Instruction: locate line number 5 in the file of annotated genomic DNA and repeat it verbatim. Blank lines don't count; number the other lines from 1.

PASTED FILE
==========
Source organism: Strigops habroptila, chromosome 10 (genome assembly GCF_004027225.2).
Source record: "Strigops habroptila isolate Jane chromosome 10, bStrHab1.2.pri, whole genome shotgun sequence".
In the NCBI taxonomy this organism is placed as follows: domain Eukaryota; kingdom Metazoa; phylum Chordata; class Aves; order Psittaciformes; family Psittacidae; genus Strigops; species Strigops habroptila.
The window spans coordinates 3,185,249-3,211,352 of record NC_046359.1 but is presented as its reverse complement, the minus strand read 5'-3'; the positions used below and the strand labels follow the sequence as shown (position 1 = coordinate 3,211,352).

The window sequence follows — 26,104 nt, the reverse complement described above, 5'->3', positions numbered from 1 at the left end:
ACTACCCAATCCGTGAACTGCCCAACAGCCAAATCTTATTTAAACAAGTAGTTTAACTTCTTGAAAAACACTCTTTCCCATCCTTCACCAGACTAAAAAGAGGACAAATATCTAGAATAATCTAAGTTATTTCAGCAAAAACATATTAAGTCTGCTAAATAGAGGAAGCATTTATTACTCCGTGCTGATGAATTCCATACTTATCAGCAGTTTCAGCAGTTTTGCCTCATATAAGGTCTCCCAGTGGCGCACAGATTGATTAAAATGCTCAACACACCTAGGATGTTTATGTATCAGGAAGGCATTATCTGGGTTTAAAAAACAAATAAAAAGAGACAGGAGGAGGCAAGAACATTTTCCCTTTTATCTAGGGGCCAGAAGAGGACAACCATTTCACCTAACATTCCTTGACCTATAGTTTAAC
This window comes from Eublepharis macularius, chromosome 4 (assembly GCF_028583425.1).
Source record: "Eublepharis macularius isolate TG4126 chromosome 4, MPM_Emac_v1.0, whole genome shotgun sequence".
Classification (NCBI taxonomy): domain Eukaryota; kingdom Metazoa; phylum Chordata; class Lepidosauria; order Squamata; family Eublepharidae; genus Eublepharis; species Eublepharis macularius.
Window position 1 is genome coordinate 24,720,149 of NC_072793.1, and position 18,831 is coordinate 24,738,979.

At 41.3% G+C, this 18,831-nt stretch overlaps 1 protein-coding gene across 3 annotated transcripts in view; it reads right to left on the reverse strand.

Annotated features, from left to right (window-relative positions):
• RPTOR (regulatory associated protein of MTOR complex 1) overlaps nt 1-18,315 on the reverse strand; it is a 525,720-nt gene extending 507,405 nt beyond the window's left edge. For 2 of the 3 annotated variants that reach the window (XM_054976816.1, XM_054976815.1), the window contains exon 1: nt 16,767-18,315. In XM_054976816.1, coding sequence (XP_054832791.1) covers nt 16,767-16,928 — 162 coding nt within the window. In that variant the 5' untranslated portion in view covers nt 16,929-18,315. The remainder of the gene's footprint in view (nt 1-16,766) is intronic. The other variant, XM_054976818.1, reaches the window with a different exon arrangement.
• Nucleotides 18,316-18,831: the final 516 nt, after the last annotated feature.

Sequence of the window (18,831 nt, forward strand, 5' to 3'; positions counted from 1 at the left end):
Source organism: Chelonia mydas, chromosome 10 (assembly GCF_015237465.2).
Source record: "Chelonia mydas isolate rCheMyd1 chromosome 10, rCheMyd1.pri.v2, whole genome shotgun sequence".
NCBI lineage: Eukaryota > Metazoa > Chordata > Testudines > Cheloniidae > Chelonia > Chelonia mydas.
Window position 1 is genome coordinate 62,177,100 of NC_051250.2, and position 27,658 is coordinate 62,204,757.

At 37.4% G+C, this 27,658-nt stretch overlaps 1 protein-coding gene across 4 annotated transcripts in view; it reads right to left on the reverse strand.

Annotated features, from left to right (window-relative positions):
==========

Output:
The window sequence follows — 26,104 nt, the reverse complement described above, 5'->3', positions numbered from 1 at the left end: